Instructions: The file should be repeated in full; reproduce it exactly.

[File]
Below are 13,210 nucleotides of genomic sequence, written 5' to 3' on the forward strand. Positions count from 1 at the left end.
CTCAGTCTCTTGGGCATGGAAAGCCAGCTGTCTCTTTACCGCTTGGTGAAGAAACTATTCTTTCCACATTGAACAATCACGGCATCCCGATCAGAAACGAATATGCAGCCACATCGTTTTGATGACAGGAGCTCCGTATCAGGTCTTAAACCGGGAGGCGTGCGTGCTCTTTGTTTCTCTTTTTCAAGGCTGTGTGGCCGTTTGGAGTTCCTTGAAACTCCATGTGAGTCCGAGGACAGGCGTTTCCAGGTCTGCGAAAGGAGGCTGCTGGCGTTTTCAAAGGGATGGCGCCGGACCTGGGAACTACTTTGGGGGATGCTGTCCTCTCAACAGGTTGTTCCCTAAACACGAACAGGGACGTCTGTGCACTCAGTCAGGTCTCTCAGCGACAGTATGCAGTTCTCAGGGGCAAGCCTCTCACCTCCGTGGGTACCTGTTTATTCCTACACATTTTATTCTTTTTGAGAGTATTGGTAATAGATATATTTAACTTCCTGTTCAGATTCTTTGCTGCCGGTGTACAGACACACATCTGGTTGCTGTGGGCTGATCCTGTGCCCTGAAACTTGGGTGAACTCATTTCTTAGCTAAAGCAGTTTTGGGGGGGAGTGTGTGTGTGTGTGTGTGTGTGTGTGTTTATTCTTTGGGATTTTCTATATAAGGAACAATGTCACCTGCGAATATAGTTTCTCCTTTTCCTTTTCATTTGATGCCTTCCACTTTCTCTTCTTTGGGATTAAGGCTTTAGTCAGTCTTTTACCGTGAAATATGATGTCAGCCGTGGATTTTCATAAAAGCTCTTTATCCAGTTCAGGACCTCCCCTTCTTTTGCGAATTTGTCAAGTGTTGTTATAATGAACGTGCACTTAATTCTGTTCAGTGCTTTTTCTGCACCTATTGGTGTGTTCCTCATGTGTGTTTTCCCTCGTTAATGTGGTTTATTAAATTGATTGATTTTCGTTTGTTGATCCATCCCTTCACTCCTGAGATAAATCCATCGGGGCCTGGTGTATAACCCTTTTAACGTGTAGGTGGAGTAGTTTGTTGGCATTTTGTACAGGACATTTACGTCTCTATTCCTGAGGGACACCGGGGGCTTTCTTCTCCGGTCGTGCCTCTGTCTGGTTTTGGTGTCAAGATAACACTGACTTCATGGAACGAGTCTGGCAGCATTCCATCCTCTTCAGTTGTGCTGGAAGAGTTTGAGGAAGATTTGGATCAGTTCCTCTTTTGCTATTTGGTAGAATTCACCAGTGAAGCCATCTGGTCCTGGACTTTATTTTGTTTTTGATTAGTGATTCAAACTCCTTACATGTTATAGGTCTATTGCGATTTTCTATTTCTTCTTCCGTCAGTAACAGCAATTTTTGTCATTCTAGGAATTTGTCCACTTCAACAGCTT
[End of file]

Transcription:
Below are 13,210 nucleotides of genomic sequence, written 5' to 3' on the forward strand. Positions count from 1 at the left end.
CTCAGTCTCTTGGGCATGGAAAGCCAGCTGTCTCTTTACCGCTTGGTGAAGAAACTATTCTTTCCACATTGAACAATCACGGCATCCCGATCAGAAACGAATATGCAGCCACATCGTTTTGATGACAGGAGCTCCGTATCAGGTCTTAAACCGGGAGGCGTGCGTGCTCTTTGTTTCTCTTTTTCAAGGCTGTGTGGCCGTTTGGAGTTCCTTGAAACTCCATGTGAGTCCGAGGACAGGCGTTTCCAGGTCTGCGAAAGGAGGCTGCTGGCGTTTTCAAAGGGATGGCGCCGGACCTGGGAACTACTTTGGGGGATGCTGTCCTCTCAACAGGTTGTTCCCTAAACACGAACAGGGACGTCTGTGCACTCAGTCAGGTCTCTCAGCGACAGTATGCAGTTCTCAGGGGCAAGCCTCTCACCTCCGTGGGTACCTGTTTATTCCTACACATTTTATTCTTTTTGAGAGTATTGGTAATAGATATATTTAACTTCCTGTTCAGATTCTTTGCTGCCGGTGTACAGACACACATCTGGTTGCTGTGGGCTGATCCTGTGCCCTGAAACTTGGGTGAACTCATTTCTTAGCTAAAGCAGTTTTGGGGGGGAGTGTGTGTGTGTGTGTGTGTGTGTGTGTTTATTCTTTGGGATTTTCTATATAAGGAACAATGTCACCTGCGAATATAGTTTCTCCTTTTCCTTTTCATTTGATGCCTTCCACTTTCTCTTCTTTGGGATTAAGGCTTTAGTCAGTCTTTTACCGTGAAATATGATGTCAGCCGTGGATTTTCATAAAAGCTCTTTATCCAGTTCAGGACCTCCCCTTCTTTTGCGAATTTGTCAAGTGTTGTTATAATGAACGTGCACTTAATTCTGTTCAGTGCTTTTTCTGCACCTATTGGTGTGTTCCTCATGTGTGTTTTCCCTCGTTAATGTGGTTTATTAAATTGATTGATTTTCGTTTGTTGATCCATCCCTTCACTCCTGAGATAAATCCATCGGGGCCTGGTGTATAACCCTTTTAACGTGTAGGTGGAGTAGTTTGTTGGCATTTTGTACAGGACATTTACGTCTCTATTCCTGAGGGACACCGGGGGCTTTCTTCTCCGGTCGTGCCTCTGTCTGGTTTTGGTGTCAAGATAACACTGACTTCATGGAACGAGTCTGGCAGCATTCCATCCTCTTCAGTTGTGCTGGAAGAGTTTGAGGAAGATTTGGATCAGTTCCTCTTTTGCTATTTGGTAGAATTCACCAGTGAAGCCATCTGGTCCTGGACTTTATTTTGTTTTTGATTAGTGATTCAAACTCCTTACATGTTATAGGTCTATTGCGATTTTCTATTTCTTCTTCCGTCAGTAACAGCAATTTTTGTCATTCTAGGAATTTGTCCACTTCAACAGCTT